Lunch back at the Bizot Bar consisted of crispy fried calamari and a mozzarella salad, followed by a light chicken curry, served with potatoes, carrots, peas and white rice, plus a side selection of chutney, cherry tomatoes and thinly sliced hot chiles. Everything was fresh and delicious, and the service was friendly and authentic. GoldenEye sources all ingredients locally, including meat from Blackwell’s Pantrepant, a working cattle farm where guests can take a tour or book an overnight stay.
After lunch, we headed to the Wata Sports club on Button Beach to check out the activities and day excursions offered. GoldenEye offers a panoply of water sports, including paddleboarding, snorkeling, kayaking and guided sailing. We opted to snorkel and had the lagoon to ourselves. Alas, the service was neither instructional nor helpful. We would have welcomed assistance in lowering ourselves into the lagoon with our fins and snorkeling equipment, but it was never offered. And upon our return, our “guide” was nowhere to be seen, so we left our equipment on some rocks and returned to our loungers.
During our brief stay, by far the most memorable activity was assisting in the release of baby hawksbill sea turtles. While relaxing outside our villa, we were summoned by Mel Tennant, a retired British schoolteacher and local wildlife enthusiast who has partnered with GoldenEye to protect Jamaica’s sea turtles.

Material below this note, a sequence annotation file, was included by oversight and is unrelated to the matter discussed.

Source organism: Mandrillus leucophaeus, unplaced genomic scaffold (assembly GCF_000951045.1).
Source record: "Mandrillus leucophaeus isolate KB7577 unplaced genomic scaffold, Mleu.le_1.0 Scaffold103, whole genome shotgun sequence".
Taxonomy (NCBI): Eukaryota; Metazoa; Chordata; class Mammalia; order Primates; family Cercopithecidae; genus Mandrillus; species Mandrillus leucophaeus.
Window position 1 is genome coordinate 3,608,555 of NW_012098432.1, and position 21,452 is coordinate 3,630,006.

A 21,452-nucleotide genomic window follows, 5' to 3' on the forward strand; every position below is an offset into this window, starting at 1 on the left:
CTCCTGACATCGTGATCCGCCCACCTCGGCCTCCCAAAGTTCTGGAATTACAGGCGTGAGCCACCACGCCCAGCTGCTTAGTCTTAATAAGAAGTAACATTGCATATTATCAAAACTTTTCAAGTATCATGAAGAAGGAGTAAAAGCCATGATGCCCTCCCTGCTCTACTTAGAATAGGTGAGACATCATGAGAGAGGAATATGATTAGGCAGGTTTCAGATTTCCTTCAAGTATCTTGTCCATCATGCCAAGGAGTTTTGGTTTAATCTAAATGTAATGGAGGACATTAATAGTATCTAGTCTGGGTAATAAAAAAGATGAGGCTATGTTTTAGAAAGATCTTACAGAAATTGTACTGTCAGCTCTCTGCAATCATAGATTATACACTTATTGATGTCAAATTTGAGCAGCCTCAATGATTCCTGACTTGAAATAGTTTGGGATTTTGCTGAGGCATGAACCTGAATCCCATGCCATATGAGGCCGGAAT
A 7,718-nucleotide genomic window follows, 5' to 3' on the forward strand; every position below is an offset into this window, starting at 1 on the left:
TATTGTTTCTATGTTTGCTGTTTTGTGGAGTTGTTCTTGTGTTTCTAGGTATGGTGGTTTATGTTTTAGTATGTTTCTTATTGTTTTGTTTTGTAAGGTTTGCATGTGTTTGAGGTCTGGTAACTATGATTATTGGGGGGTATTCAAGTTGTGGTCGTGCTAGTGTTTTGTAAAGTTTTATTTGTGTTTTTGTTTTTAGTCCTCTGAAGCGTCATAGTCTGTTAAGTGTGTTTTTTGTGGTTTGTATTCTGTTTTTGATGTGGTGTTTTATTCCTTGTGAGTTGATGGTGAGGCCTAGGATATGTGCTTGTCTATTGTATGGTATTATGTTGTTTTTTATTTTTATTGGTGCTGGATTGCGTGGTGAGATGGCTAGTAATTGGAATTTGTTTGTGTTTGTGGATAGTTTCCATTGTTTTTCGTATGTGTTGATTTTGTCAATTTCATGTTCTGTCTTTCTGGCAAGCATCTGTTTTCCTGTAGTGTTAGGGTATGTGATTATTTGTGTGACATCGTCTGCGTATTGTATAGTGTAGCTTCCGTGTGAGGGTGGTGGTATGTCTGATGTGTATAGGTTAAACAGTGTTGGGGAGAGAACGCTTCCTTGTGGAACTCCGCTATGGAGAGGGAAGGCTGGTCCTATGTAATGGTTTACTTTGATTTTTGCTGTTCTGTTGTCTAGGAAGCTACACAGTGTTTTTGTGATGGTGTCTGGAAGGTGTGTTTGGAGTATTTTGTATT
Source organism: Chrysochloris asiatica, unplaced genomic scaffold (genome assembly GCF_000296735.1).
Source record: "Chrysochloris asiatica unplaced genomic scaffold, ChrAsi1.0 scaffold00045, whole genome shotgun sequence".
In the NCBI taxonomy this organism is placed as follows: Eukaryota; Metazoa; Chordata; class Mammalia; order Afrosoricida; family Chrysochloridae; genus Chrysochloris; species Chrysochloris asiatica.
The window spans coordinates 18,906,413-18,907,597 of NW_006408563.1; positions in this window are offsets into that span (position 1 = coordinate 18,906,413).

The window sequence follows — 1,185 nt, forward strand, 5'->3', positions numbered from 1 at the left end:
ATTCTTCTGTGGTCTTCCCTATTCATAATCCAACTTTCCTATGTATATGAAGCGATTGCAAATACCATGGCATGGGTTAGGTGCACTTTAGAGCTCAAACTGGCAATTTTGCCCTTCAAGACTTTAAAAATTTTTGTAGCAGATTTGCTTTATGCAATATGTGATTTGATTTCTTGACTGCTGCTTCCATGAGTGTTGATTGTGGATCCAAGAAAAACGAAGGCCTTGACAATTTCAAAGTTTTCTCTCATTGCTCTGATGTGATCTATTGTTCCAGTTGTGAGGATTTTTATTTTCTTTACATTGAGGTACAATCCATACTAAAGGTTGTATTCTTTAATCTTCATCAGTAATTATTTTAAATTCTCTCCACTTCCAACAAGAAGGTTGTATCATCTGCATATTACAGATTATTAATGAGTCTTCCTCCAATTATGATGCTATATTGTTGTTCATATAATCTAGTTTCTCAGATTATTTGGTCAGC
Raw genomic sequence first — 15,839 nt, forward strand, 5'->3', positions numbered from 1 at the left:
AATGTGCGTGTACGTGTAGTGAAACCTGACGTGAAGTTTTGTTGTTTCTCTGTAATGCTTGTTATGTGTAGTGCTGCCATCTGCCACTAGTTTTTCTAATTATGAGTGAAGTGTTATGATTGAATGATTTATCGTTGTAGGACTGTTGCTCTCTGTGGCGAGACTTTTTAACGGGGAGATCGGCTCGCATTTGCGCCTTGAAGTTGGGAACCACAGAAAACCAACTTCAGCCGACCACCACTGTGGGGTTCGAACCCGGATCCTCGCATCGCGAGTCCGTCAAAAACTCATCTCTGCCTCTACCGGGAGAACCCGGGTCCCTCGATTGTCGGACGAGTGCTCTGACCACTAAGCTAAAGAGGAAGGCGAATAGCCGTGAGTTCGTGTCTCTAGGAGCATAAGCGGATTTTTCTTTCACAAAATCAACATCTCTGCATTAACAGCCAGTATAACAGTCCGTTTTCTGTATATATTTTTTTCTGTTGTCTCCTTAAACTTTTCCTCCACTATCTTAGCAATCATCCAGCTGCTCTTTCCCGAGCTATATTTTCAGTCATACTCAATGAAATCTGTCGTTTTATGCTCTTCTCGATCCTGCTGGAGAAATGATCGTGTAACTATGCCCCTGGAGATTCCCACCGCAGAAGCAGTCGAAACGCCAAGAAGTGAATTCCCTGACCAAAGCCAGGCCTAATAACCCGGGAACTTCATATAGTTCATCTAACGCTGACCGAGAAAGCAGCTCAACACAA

As it happened, he was recruiting a crew of guests to help him. Having washed the sand off the turtles, we then set them free to struggle over 10 yards of sand into the ocean. Although their future seemed precarious at best, Mel assured us that a healthy percentage would grow to some 180 pounds. More would survive than not, he said, and depending on what current they caught, they might travel thousands of miles before returning to the same beach to begin the cycle anew. This hands-on experience was highly rewarding and educational, and we felt extremely fortunate to have been in the right place at the right time.
At nighttime, the ambiance of GoldenEye is enhanced by tiki torches, as well as colorful strings of lights that decorate the pedestrian bridge connecting the villas to the Fleming Room. Tired after a day in the sun, we decided to retire to bed soon after dinner. Alas, the inhabitants of Oracabessa were in a weekend party mood, and their music echoed loudly over the lagoon, making a good night’s sleep impossible. Even earplugs did not greatly help to drown out the incessant thumping of the bass.
Overall, however, GoldenEye is a Caribbean refuge of some flair, with an unusually colorful backstory. Given sufficient time, it would be a delightful place to finish a Bond novel or two.
The constant reminders of the Ian Fleming-era and of Chris Blackwell’s many ties to music and the arts.
The proximity of the property to the town of Oracabessa, which prevented a peaceful Saturday night’s sleep.
Though GoldenEye was once known chiefly as a celebrity hangout, today it feels like a couple’s resort — and don’t be surprised to see families with children.